Do I just keep this job and wait until some kind of an opportunity presents itself? I appreciate that no one can solve this problem apart from me, and it’s seven kinds of immature to expect you’ll magically give me the golden answer based on a few paragraphs of summary. But it was kind of therapeutic to just write it out and know someone sympathetic will read it. Your blog has been consistently excellent at filling long social-distancing weekends, so thanks for that! Stay safe, and please don’t let The Evil Chicken bring you down.

– Patron Marta

Many thanks to Marta for acknowledging my horrendous struggles with Tammy Two, the Chicken from Hell.

Want to read more on the topic of career advancement? We gotchu:

Laddies and germs… we love our Patreon donors. Without them there would be no podcast, no blog, and no social media following for us to turn to in our moments of boredom. In exchange for their generous support, our patrons get to vote on new article topics every month, get to ask us questions directly, get exclusive merch, and get to be our moms! So if you would like access to all of these Bitchy extras plus videos of us doing dumb things, you can join our Patreon right here.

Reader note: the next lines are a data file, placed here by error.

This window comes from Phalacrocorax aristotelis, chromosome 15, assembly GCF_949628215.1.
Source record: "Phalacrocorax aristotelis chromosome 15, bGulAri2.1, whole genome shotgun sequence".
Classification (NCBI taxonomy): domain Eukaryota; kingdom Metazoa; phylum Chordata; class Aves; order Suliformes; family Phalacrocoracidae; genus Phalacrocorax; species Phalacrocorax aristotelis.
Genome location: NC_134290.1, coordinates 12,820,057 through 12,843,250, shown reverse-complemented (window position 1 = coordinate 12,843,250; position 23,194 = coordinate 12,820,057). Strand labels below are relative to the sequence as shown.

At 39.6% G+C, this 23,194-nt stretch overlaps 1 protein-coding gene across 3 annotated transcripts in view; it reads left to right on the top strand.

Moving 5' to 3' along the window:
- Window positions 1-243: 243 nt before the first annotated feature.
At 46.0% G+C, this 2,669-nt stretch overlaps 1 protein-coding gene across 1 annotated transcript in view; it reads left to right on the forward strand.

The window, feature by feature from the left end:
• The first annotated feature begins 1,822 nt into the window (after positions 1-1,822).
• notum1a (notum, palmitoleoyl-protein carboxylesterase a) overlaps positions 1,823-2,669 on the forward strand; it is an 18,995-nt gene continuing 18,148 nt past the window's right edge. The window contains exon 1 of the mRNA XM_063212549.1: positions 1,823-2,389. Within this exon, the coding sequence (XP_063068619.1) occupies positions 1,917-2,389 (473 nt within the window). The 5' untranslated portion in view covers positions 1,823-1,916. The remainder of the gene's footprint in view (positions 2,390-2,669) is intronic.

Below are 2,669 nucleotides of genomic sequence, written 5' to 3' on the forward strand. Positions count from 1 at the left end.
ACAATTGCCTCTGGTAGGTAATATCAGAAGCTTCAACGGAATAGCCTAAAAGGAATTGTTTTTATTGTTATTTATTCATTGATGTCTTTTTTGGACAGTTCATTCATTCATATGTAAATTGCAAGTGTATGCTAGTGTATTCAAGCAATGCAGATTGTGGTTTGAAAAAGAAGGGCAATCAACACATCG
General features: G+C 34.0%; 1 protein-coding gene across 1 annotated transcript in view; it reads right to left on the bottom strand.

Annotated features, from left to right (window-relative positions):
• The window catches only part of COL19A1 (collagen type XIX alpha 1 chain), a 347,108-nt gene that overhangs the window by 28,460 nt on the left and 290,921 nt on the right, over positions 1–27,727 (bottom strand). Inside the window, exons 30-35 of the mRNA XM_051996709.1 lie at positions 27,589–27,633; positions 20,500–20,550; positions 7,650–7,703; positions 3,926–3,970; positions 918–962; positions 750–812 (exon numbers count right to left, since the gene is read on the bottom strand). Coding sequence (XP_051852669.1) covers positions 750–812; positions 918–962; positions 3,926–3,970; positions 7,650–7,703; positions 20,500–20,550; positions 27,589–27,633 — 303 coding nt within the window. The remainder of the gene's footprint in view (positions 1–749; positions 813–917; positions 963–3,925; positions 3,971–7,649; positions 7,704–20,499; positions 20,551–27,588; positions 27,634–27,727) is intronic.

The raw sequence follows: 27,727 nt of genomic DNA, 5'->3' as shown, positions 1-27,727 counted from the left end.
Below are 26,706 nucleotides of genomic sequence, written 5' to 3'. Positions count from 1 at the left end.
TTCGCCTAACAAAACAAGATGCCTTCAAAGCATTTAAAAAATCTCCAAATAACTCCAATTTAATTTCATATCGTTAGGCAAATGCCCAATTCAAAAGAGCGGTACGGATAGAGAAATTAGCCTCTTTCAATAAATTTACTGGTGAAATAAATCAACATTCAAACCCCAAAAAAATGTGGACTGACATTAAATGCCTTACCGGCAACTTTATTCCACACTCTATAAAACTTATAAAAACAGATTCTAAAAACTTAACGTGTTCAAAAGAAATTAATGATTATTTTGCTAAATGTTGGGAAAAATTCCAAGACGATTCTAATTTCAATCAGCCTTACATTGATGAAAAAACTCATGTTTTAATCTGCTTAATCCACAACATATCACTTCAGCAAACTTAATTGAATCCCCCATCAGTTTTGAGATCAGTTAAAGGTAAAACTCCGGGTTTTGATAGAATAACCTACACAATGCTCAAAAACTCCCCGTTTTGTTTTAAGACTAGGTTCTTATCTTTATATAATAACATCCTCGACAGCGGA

Technical knowledge and industry experience are far less important than the "softer skills" of managing people, priorities, information, time, and (most importantly) yourself.

Your College Major May Not Prepare You for Your Job—but It Can Prepare You for Life

How much does your college major matter? The answer varies a lot, depending on which industry you’re trying to break into.

For example, I’m a white collar worker, and work alongside folks with undergraduate degrees in history, finance, literature, and psychology. Yet I’ve noticed among medical professionals, it is generally frowned upon to dispense medical wisdom under the mighty authority of a BA in Film Criticism. Hmm. Curious!

I spend a lot of time working with recent graduates in the course of my Clark Kent day job. And I’ve noticed that a lot of them seem apologetic or insecure about their majors, especially when those majors don’t relate directly to the assigned task.